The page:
Institut National de la Santé et de la Recherche Médicale, UMR-S 707, F-75012, Paris, France
Marion Debin, Cécile Souty, Clément Turbelin, Thierry Blanchon, Pierre-Yves Boëlle, Thomas Hanslik, Gilles Hejblum, Flavien Quintus & Alessandra Falchi
Sorbonne Universités, UPMC Univ Paris 06, UMR-S 707, F-75012, Paris, France
Marion Debin, Cécile Souty, Clément Turbelin, Thierry Blanchon, Pierre-Yves Boëlle, Thomas Hanslik, Gilles Hejblum & Flavien Quintus
Assistance Publique-Hôpitaux de Paris, Hôpital Saint-Antoine, Unité de Santé Publique, F-75012, Paris, France
Pierre-Yves Boëlle & Gilles Hejblum
Université Versailles Saint Quentin en Yvelines, F-78000, Versailles, France
Département des maladies infectieuses, Institut de Veille Sanitaire (InVS), F-94415, St Maurice, France
Yann Le Strat
Réseau Sentinelles, U707 Inserm, Université de Corse, Laboratoire de Virologie, F-20250, Corte, France
The authors declare that they have no competing interests.
MD and AF were involved in collecting the data, analysis of data and preparation of manuscript. CS and CT were involved in the analysis of the data and in technical aspects of the project. FQ was involved in the development of the website. TB, TH, GH, PYB, YLS were involved in the conception and coordination of the study. The DelFluWeb study group answered to the three rounds of the Delphi questionnaire. All authors read and approved the final manuscript.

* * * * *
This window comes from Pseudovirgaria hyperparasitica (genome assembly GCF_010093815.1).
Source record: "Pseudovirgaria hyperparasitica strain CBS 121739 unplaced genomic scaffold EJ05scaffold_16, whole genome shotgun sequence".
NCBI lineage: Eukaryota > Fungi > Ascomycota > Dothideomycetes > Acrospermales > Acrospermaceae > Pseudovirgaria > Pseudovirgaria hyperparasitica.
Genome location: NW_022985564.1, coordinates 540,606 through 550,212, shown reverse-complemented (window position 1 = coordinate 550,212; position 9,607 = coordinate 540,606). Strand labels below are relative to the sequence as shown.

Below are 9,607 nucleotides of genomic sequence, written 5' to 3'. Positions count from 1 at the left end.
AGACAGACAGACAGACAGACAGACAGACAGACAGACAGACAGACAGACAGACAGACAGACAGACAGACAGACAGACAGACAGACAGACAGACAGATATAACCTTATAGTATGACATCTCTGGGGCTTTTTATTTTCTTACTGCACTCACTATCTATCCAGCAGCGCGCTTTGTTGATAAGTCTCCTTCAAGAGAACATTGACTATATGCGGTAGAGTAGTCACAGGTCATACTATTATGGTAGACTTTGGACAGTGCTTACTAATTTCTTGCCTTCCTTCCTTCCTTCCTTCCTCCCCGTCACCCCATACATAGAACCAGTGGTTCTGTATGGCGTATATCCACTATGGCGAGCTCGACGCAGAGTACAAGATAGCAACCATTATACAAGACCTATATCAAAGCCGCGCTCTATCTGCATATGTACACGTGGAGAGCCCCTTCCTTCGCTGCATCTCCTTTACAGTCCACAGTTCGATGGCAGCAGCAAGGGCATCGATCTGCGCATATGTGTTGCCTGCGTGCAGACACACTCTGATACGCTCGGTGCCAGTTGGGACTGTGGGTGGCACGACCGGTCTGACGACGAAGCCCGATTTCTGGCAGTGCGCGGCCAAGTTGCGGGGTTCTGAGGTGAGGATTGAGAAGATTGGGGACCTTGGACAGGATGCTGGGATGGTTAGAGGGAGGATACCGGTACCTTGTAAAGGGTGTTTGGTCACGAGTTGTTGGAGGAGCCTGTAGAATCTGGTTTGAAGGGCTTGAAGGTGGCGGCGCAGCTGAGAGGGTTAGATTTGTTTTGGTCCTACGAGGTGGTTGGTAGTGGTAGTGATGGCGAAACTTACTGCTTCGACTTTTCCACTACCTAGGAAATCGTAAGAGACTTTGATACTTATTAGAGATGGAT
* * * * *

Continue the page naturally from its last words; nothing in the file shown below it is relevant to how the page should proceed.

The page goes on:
Additional file 1:Summary of the results given at the three rounds for one of the graphs. The answers given by all the experts at each round for the beginning (green) and the end of the outbreak (orange) are summarized in the bar chart (number of experts who answered this week). The medians of the answers are indicated with a dashed line, and the mode is indicated with a colored bar. This graph corresponds to the 2000–2001 influenza season. (EPS 26 KB)
Additional file 2:Summary of the results, at the last round where each graph was presented. In the first column, in bold appear the years of the graphs with a high level of consensus for the starting and ending bounds. In the 6th and 10th columns, in bold appear the bounds with a high level of consensus. All data used for building the graphs shown during this Delphi can be downloaded on the website of the French Sentinelles Network (http://websenti.u707.jussieu.fr/sentiweb/?page=database) and the website of Flunet (http://apps.who.int/globalatlas/dataQuery/default.asp). * Graphs not shown at round three. (XLS 24 KB)
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Debin, M., Souty, C., Turbelin, C. et al. Determination of French influenza outbreaks periods between 1985 and 2011 through a web-based Delphi method.
BMC Med Inform Decis Mak13, 138 (2013). https://doi.org/10.1186/1472-6947-13-138